BUFFALO, N.Y. (WIVB) — Over the past nearly three decades, thousands of children battling critical illnesses have had their wishes granted thanks to Make-A-Wish.
“Wishes help kids heal, it’s helping kids fight their battles and it’s medicine for the soul,” said Mary Hazel, Director of Development for Make-A-Wish Western New York. “This coming year we’re hoping to grant between 100 and 120 wishes in Western New York, so obviously that’s a lot of kids with critical illness that will have wishes granted, and we have about 300 kids in our pipeline right now waiting so there’s a lot of need in our community right now.”
The organization is partnering with News 4 and 97 Rock, to hold their 28th annual Radiothon September 29 and 30, where people can hear stories from children whose wishes got granted, and you can call or donate online.
Make-A-Wish encourages people to donate because they believe these wishes help longer than just a moment, they can last a lifetime for these children.
“My wish changed my life,” said Maddie Nadrich, a 2017 Make-A-Wish recipient from East Amherst. “All you can do is a simple call in, and you’ll meet one of our wonderful volunteers and they will take you through the process of donating.”
Nadrich was born with a incurable mitochondrial disease, that means that the ATP in her body doesn’t work as well, causing her to get fatigued easily and her organs in her body are impacted as well. She applied for her wish of learning how to surf in Hawaii, and Make-A-Wish made her dreams come true.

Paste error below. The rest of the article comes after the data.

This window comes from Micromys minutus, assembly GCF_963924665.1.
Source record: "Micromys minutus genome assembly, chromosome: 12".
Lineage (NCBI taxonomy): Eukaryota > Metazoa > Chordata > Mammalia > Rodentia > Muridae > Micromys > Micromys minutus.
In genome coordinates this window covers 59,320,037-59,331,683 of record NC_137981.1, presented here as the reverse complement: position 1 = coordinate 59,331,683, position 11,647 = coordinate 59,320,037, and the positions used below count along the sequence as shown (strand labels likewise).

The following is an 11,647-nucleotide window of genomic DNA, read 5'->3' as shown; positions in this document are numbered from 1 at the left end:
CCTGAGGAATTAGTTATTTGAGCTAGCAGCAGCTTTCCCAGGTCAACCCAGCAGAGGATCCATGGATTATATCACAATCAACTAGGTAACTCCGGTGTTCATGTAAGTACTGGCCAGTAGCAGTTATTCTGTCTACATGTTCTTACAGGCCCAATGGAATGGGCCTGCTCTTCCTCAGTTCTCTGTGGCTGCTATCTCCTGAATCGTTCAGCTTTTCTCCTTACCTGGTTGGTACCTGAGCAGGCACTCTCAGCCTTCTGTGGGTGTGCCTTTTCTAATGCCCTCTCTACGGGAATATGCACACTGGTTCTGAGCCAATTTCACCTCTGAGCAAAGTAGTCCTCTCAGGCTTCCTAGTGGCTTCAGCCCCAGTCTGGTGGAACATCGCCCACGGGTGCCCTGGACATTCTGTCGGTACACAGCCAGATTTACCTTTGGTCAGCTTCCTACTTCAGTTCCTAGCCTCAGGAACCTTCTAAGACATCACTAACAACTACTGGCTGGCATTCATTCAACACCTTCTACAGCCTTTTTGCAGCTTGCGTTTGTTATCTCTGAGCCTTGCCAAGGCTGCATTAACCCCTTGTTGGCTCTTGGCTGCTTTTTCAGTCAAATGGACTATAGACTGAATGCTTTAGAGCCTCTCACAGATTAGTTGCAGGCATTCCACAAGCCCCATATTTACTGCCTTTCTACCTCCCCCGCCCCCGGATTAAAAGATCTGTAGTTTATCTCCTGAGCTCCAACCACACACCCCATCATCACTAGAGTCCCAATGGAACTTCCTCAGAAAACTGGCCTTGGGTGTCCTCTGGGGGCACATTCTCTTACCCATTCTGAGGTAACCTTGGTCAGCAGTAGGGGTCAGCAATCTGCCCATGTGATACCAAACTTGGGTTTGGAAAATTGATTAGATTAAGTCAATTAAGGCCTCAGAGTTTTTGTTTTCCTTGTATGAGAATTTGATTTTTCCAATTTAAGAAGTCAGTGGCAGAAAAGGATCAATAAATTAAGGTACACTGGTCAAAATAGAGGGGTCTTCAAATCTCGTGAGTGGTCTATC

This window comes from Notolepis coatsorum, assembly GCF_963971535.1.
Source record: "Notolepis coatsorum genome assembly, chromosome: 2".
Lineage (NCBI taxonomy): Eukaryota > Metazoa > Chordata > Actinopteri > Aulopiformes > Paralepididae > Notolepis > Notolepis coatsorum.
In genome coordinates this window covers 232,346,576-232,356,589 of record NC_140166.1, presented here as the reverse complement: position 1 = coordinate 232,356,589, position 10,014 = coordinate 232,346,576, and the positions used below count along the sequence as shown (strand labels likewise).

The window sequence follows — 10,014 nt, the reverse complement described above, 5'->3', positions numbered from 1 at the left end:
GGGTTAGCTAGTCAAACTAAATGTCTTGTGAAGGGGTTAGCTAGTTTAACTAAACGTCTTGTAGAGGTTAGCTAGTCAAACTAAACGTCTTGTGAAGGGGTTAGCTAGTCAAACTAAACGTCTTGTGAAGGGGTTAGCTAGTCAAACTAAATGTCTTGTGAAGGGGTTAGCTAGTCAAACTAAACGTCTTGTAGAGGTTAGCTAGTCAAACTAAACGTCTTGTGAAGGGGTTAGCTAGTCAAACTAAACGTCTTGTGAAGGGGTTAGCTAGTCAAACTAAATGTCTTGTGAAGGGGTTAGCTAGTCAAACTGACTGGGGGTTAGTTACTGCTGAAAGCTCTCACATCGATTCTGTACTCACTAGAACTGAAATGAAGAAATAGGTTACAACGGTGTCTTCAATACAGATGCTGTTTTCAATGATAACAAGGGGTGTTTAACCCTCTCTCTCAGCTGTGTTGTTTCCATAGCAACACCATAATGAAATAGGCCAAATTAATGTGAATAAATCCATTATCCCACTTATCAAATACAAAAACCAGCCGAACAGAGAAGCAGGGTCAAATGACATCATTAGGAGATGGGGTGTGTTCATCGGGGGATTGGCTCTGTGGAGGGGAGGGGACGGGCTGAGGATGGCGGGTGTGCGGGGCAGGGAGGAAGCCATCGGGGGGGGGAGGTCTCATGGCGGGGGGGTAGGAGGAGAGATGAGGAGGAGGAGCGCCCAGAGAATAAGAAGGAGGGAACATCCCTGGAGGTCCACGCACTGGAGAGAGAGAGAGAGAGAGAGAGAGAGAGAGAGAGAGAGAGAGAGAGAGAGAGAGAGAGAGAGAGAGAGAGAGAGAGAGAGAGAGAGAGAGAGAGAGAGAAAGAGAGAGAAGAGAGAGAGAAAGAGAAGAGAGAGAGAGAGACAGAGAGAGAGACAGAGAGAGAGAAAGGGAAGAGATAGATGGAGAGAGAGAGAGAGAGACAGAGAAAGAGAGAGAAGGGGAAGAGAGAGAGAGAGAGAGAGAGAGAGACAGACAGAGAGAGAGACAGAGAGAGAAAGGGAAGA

“Not only did I learn how to surf, I got to go parasailing, I swam with dolphins, I went to a luau,” said Nadrich. “Make-A-Wish even surprised me with a trip to the University of Hawaii to meet the softball team which was meaningful to me because I’m on the softball team for college, and I’ve been playing my whole life.”
Nadrich encourages people to donate, but also for other children like her to sign up for Make-A-Wish, as she learned lessons along the way, that make stronger today.
“Over my wish trip, I learned that I can do so much more than I ever thought would be possible with my illness,” said Nadrich. “Just to give those kids a chance like me to learn ‘Hey, this illness does not define you’ you can do so much with your life, despite all the struggles you have.”
Tune in to the Radiothon Thursday and Friday on both News 4 and 97 Rock.
To donate, visit the Make-A-Wish website here.